Sunday, May 27, 2007

Foreclosure Town Hall Meeting - Tuesday, May 31st

South Jamaica residents are well aware of the major problems of predatory lending (and who they target and who usually are the victims). To say modestly, dozens of Southeast Queens homeowners will lose their home this year because they won't be able to pay their mortgage. There will be a foreclosures forum this Tuesday at York College. We want to be homeowners, but we must do our homework. Read more about this neighborhood problem in the article below, as published in the Times Ledger this week.

SE Queens foreclosures set stage for York forum
By Craig Giammona

The white piece of paper on the desk in front of state Sen. Shirley Huntley (D-Jamaica) tells a troubling story. Labeled "Foreclosure Patterns - 2006," the map is of Queens County and the dots, each representing a mortgage default, are tightly clustered in her district, which comprises a large swath of southeast Queens.

There were foreclosures throughout the borough in 2006, the map shows. But in areas of America's most diverse county, where the population is more than 50 percent black or Hispanic, the problem is particularly severe.

Outside of southeast Queens, there is dense pack of red dots in Corona on the 2006 map."People go basically and buy homes they can't afford," Huntley said. "I'm not saying they're not smart, but they're not experts in this area and they're taken advantage of."The issue of foreclosures has risen to the forefront in Queens in the last few months, shining a light on the so-called predatory mortgage brokers and real estate agents that many believe are fueling the problem.

The Website released a report in April indicating that foreclosures had skyrocketed in Queens during the first three months of 2007. In fact, the report said that more homes had been sold at auction in Queens than in the four other boroughs combined during the first quarter.In addition, PropertyShark, an online clearinghouse for real estate information, said of the 20 zip codes in New York City with the most foreclosures for January through May, 16 were in Queens and 12 were in 114, an area that includes Jamaica, Hollis, Laurelton, St. Albans, Cambria Heights and Queens Village.

Overall there were 554 foreclosures in the first three month of 2007 in New York and 319 were in Queens. "Something needs to be done," Huntley said, acknowledging that she is still working to determine the best route for lawmakers to take in combatting the problem.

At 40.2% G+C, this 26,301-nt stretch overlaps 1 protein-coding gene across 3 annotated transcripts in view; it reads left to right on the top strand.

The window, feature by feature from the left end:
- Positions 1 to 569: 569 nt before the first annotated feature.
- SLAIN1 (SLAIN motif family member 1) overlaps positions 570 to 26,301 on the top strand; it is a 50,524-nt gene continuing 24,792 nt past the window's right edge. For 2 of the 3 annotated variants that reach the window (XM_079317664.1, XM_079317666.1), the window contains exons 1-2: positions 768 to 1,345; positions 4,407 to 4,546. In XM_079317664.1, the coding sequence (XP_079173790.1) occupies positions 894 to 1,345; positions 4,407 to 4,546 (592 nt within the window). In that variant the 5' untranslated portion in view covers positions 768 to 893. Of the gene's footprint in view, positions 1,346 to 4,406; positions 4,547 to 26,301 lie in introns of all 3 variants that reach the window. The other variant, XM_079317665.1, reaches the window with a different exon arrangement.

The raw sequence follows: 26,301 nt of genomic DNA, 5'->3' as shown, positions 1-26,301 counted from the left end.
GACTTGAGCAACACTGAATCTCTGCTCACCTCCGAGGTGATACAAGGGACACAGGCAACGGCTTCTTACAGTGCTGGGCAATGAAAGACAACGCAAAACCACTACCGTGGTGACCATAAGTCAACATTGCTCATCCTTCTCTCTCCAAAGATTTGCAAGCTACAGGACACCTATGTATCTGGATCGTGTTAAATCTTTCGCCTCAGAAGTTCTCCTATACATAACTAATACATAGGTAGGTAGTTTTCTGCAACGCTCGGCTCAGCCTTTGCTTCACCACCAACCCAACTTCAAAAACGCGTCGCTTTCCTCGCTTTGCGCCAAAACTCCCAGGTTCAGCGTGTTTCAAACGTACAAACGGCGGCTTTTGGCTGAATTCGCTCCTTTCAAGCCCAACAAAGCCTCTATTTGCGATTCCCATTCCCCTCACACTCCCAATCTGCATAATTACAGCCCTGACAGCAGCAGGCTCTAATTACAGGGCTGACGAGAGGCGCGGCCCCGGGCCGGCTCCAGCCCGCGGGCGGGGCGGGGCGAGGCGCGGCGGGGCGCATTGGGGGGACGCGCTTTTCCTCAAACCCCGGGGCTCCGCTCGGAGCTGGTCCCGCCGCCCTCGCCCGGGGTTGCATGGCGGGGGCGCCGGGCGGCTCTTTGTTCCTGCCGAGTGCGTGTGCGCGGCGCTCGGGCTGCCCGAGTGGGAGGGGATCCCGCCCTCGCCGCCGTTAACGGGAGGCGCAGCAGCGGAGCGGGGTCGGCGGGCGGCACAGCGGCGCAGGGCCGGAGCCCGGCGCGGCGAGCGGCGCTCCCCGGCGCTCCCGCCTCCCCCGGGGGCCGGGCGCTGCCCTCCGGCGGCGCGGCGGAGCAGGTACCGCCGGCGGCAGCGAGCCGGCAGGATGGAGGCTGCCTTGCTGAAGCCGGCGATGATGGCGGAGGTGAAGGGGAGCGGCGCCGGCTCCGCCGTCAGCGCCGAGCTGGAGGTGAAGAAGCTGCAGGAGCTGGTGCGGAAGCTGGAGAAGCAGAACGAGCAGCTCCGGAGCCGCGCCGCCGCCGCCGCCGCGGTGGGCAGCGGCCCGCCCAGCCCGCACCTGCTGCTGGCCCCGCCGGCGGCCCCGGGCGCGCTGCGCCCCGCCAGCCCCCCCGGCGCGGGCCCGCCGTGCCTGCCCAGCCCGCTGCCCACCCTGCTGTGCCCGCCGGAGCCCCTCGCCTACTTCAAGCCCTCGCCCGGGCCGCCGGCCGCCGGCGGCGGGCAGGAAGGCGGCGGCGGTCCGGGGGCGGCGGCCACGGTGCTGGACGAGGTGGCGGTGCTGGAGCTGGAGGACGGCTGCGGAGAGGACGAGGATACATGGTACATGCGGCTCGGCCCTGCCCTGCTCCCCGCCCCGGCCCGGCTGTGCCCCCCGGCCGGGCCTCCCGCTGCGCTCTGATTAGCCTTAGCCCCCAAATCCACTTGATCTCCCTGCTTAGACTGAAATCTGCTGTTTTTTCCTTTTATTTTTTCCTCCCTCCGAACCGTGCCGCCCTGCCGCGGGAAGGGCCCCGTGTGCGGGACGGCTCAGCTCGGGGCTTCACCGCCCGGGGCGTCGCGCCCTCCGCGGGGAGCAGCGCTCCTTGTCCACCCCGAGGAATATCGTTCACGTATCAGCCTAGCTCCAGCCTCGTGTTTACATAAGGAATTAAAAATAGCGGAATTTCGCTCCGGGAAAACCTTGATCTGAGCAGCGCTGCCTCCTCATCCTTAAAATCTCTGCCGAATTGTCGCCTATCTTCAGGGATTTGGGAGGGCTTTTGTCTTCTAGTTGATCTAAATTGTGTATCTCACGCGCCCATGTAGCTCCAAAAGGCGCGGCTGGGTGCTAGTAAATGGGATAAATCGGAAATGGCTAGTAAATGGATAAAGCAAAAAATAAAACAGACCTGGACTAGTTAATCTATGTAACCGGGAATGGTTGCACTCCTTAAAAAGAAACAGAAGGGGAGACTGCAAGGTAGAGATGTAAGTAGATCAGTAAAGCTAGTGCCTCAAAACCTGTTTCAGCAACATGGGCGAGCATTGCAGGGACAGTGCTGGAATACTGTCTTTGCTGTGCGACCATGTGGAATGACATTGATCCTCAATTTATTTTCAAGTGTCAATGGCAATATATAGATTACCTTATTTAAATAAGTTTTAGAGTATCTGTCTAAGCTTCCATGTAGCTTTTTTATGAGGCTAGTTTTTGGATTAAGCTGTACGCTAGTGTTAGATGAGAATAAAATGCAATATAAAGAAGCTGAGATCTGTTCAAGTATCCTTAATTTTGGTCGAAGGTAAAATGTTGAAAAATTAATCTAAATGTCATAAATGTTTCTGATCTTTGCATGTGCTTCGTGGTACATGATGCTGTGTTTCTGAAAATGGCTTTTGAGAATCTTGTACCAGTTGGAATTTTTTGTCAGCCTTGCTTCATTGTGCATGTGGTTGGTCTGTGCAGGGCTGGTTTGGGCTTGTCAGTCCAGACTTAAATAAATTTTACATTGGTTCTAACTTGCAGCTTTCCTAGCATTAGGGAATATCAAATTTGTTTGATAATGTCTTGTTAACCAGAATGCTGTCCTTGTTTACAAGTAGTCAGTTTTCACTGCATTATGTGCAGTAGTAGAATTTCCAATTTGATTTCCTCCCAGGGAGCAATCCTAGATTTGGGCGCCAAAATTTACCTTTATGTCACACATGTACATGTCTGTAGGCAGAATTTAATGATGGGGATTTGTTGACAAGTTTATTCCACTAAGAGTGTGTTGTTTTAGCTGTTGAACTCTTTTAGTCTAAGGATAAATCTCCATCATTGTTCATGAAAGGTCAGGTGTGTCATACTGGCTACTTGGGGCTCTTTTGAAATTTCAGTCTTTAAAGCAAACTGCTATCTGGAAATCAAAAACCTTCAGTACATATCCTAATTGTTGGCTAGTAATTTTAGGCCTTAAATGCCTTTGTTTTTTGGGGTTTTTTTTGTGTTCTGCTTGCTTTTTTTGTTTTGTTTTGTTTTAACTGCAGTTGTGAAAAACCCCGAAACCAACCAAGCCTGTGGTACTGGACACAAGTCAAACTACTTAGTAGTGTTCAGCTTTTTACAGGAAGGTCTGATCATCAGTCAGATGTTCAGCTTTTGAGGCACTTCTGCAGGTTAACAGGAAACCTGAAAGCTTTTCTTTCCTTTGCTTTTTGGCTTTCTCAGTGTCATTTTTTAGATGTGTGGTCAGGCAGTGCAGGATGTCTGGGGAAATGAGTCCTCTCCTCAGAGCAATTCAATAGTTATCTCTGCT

The first step will be a town hall meeting at York College on May 31 that will bring together several state and city agencies for a discussion with area politicians, including Huntley and Councilmen Eric Gioia (D-Sunnyside) and Leroy Comrie (D-St. Albans).The office of Queen District Attorney Richard Brown and state Attorney General Andrew Cuomo will also be represented, Huntley said.

The event will take place at York's Performing Arts Center at 94-20 Guy R. Brewer Boulevard and is scheduled to being at 6:30 p.m.Reach reporter Craig Giammona by e-mail at or by phone at 718-229-0300, Ext. 146.

©Times Ledger 2007

UPDATE on Development: 125th Ave & Merrill Street

What a difference a week makes! We posted pictures of this very house exactly a week ago. Roofing, windows and siding has been added. Another new two-family home to add to the South Jamaica private home renaissance.

Thursday, May 24, 2007


163-07 Baisley Blvd. (at Guy R. Brewer Blvd.)
Jamaica, NY 11434

If you're not going anywhere this Memorial Day weekend and you're in a mood to dine out, consider The Door..."An Elegant Jamaican Restaurant." This Jamaican restaurant lives up to its name. In fact, it may be the ONLY elegant Jamaican restaurant in South Jamaica. Cherry wood furnishings and contemporary lighting creates a warm and intimate atmosphere. There's also a bar area. Vegetarians and Vegans: try the stewed tofu with rice & peas. Famed Jamaican comedian Oliver Samuels has endorsed The Door in ads that has aired on Carribbean International Network (CIN).